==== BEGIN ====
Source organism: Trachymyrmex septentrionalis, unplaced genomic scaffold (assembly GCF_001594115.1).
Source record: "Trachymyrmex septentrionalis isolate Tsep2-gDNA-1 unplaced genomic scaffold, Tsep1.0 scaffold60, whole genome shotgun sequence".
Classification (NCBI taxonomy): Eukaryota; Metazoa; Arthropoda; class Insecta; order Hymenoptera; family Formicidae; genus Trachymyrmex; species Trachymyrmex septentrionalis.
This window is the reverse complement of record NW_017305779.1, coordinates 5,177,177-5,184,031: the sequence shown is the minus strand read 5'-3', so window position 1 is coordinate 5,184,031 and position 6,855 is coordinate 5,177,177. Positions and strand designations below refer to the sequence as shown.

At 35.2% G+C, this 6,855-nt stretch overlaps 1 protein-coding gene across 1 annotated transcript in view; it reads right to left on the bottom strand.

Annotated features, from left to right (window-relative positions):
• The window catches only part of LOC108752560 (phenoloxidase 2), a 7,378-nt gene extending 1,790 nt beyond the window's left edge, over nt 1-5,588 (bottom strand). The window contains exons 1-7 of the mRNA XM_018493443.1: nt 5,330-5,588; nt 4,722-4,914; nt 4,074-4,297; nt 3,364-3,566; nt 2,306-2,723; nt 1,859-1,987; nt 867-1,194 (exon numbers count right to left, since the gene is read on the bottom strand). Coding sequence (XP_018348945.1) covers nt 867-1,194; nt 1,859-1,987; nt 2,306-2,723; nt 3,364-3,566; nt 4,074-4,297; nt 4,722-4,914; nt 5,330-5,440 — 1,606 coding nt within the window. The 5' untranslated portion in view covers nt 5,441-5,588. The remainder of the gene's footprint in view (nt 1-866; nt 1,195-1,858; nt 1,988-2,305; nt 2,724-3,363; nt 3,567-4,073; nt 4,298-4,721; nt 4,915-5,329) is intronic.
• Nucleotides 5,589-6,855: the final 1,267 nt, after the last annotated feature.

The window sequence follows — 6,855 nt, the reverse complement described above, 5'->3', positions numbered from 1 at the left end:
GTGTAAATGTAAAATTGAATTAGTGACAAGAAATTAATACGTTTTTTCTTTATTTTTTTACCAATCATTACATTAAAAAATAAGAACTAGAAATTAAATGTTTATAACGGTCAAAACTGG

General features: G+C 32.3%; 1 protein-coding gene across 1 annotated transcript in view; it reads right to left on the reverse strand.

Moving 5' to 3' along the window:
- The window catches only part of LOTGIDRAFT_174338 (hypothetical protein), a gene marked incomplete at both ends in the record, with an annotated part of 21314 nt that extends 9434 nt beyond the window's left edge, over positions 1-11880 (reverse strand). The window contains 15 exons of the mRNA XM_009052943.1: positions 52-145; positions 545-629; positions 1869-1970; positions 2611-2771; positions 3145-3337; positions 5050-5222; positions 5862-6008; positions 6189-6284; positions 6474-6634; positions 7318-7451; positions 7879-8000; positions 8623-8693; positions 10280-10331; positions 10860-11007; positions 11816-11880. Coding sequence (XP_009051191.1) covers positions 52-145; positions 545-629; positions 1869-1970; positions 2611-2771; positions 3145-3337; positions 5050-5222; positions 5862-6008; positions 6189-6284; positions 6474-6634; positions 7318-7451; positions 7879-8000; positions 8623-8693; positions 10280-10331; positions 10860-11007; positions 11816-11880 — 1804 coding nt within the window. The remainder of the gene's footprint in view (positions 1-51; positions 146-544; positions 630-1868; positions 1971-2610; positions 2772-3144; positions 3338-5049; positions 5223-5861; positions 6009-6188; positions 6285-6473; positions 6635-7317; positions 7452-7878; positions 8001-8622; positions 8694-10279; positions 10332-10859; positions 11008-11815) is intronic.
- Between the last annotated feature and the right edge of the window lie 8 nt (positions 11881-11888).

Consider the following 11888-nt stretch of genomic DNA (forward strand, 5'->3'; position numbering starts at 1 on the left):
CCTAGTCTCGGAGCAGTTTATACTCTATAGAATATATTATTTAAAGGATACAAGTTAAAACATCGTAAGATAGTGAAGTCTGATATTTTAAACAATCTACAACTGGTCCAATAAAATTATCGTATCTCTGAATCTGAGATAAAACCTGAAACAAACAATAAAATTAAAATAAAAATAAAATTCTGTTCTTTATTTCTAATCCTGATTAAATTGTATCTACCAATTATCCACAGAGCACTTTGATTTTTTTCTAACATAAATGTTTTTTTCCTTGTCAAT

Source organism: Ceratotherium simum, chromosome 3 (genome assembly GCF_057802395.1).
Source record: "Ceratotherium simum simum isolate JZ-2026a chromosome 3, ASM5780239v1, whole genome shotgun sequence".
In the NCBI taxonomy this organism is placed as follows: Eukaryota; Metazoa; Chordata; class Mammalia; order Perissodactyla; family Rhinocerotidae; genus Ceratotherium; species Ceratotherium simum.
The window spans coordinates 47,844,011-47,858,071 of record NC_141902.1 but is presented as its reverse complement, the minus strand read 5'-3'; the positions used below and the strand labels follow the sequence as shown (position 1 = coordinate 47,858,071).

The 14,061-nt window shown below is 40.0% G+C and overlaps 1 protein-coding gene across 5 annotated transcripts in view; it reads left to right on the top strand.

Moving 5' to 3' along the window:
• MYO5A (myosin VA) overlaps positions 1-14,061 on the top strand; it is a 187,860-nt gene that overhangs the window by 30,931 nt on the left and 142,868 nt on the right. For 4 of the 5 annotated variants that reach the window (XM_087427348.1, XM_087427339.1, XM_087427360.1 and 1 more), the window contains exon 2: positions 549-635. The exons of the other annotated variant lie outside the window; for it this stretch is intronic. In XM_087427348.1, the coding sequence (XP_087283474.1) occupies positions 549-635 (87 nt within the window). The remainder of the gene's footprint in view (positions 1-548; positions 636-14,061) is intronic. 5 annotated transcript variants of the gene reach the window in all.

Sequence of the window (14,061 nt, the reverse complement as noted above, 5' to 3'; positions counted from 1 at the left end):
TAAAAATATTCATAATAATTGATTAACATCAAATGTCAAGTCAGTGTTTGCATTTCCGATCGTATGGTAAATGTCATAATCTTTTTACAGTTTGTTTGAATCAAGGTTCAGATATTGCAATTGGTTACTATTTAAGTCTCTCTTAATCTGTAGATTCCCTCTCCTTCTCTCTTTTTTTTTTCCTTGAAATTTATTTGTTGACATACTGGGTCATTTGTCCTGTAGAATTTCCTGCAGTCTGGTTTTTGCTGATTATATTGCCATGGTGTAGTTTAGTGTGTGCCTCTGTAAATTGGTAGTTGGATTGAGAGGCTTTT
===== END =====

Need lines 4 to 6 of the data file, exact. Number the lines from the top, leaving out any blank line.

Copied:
This window is the reverse complement of record NW_017305779.1, coordinates 5,177,177-5,184,031: the sequence shown is the minus strand read 5'-3', so window position 1 is coordinate 5,184,031 and position 6,855 is coordinate 5,177,177. Positions and strand designations below refer to the sequence as shown.

At 35.2% G+C, this 6,855-nt stretch overlaps 1 protein-coding gene across 1 annotated transcript in view; it reads right to left on the bottom strand.

Annotated features, from left to right (window-relative positions):